As for Virginia, well, that’s even more odd. Apparently the family drifted around until Constance met a doctor named Carl Leto, who “decided to take her and her sons in” in 1979. Leto moved the family to McLean, Virginia, next door to Langley, and they adopted his last name. Jared credits Dr. Carl with much of his creative impulse. As far as Leto’s biological father, the only details are that his name was Anthony L. Bryant, born 1951, fathered Shannon and Jared, divorced Constance, remarried, committed suicide in 1978.

After a couple years together, the newly rechristened Letos “lived in a commune” in Colorado for three years, until Constance decided to move the family to Haiti, of all places, where she claims to have worked for an unnamed medical charity circa 1983. “Keen US interest in Haiti rises not only from humanitarian attitudes toward one of the world’s most poverty-stricken nations,” wrote the Christian Science Monitor in September 1982, “but also from its proximity to Cuba. One of the Reagan administration’s earliest-enunciated foreign policy aims was to stem expansion of Soviet influence in the Caribbean and Central America.”2

After less than two years in Port-au-Prince, they returned to the Beltway. Somehow, Jared attended three very wealthy high schools in the DC area: first McLean High School, then an elite private school called Flint Hill, and then Emerson Prep School. The timeline is fuzzy, and he plays down this detail in his rags-to-riches myth. If you were to summarize the weirdness of all this period with one question, it might be this: how did an itinerant, divorced hippie go from feeding three mouths with food stamps to moving her family to one of the wealthiest ZIP codes in the United States—with no readily apparent reason?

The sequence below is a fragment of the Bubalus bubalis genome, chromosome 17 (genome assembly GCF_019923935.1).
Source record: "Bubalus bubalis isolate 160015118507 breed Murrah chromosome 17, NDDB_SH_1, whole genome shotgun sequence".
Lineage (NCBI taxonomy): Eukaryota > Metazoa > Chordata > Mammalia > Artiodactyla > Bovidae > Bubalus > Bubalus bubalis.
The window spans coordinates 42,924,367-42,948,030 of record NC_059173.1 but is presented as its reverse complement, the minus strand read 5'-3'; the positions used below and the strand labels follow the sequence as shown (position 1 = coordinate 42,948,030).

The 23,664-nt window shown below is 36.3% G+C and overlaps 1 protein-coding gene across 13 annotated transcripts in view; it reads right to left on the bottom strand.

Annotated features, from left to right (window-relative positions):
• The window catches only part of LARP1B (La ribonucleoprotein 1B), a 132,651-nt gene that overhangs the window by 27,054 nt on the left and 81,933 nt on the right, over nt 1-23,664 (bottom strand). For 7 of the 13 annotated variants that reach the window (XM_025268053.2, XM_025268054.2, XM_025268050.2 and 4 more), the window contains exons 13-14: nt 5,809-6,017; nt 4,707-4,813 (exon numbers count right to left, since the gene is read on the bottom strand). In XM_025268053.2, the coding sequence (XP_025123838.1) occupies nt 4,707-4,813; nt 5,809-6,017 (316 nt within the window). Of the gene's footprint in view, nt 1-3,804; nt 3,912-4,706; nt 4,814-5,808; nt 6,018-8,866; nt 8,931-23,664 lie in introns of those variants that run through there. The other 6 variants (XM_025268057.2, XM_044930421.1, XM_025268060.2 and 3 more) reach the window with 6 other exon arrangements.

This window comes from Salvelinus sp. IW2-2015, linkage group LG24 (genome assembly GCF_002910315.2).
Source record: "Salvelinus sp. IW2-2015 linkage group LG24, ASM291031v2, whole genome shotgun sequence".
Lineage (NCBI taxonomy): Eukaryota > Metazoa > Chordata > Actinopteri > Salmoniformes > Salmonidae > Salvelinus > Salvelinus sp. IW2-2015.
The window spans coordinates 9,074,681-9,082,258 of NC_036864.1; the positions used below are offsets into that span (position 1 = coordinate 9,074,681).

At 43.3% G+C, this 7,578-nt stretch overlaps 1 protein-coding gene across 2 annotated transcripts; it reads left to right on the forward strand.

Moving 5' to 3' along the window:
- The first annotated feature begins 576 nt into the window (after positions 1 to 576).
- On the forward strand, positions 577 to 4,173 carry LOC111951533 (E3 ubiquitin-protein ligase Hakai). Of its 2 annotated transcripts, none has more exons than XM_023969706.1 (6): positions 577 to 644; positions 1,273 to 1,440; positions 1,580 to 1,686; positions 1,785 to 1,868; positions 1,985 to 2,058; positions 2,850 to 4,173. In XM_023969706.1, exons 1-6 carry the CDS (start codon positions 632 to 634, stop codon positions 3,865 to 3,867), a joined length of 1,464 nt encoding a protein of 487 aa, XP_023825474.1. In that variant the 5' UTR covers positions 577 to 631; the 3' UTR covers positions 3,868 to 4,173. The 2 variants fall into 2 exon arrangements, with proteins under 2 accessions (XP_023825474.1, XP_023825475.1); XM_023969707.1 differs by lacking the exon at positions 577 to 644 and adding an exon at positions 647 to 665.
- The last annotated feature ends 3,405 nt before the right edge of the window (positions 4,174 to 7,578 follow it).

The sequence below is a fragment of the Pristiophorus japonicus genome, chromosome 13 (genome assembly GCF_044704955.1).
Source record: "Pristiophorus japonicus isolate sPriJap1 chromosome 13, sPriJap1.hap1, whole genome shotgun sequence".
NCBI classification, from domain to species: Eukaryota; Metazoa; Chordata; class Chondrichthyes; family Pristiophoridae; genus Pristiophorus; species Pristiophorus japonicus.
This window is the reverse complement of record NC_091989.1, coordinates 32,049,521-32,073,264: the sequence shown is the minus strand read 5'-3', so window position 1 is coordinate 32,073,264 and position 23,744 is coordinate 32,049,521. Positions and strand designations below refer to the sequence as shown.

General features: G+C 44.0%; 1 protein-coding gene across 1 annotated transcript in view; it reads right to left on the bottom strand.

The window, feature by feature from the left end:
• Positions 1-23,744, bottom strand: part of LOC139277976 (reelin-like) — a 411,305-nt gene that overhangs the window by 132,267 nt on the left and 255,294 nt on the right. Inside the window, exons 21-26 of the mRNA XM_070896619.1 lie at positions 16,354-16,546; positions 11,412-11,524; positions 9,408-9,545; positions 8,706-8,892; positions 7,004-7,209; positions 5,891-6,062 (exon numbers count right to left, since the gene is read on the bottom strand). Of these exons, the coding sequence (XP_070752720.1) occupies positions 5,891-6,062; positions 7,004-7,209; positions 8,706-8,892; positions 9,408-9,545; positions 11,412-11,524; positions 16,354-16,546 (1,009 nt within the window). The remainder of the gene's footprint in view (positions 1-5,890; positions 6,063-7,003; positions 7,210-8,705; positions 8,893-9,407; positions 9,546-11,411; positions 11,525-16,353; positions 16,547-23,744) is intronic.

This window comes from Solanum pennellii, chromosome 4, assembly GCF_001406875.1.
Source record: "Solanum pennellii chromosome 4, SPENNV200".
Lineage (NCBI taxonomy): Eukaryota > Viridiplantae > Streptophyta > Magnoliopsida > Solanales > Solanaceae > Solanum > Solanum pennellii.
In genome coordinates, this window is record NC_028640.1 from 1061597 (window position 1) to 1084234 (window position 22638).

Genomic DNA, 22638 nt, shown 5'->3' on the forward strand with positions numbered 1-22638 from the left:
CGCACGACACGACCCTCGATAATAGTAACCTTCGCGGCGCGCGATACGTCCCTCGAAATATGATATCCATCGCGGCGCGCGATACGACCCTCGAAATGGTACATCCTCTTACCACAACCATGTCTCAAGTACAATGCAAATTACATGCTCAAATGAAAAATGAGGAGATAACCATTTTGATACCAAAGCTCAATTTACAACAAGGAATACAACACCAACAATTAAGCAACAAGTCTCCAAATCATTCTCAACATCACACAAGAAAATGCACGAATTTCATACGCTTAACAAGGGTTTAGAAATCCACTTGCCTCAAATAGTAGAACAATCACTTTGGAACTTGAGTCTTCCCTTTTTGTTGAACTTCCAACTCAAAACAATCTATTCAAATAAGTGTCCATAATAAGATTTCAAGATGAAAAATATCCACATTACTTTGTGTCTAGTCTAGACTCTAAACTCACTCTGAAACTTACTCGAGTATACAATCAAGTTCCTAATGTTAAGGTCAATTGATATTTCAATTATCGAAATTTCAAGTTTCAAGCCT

Unfortunately, details that can be nailed down are few and far between, since the screamo-savior “usually refuses to talk about his personal life,” because “I tend to keep my life stories to myself. You’ve got to keep some things for yourself.” In fact, Jared and his brother Shannon qualify as extraordinarily secretive, particularly by celebrity standards. He’s “joked” about being so private that he could very well have a wife and children somewhere, and said that everything he does is “designed to distract people” from learning real details about his life and family. He dated Cameron Diaz for years, and they were so clandestine that the stars were almost never photographed together. Diaz is another star who shot to the top of the A-list “out of nowhere,” with a background much like Leto’s. Her career “sounds like a far-fetched plot”, and she is also the product of itinerant parents: Emilio L. Diaz, who traveled the world for decades as a UNOCAL employee, and Billie J. Early, an “import-export businesswoman.” Emma Forrest, a journalist who profiled Leto in 2002, said “He won’t even talk about why he won’t talk about her.” When pressed further, he warned Forrest: “I’ll tell ya this: I carry a big gun. This is America; it’s the Wild West. I wouldn’t suggest following me around.”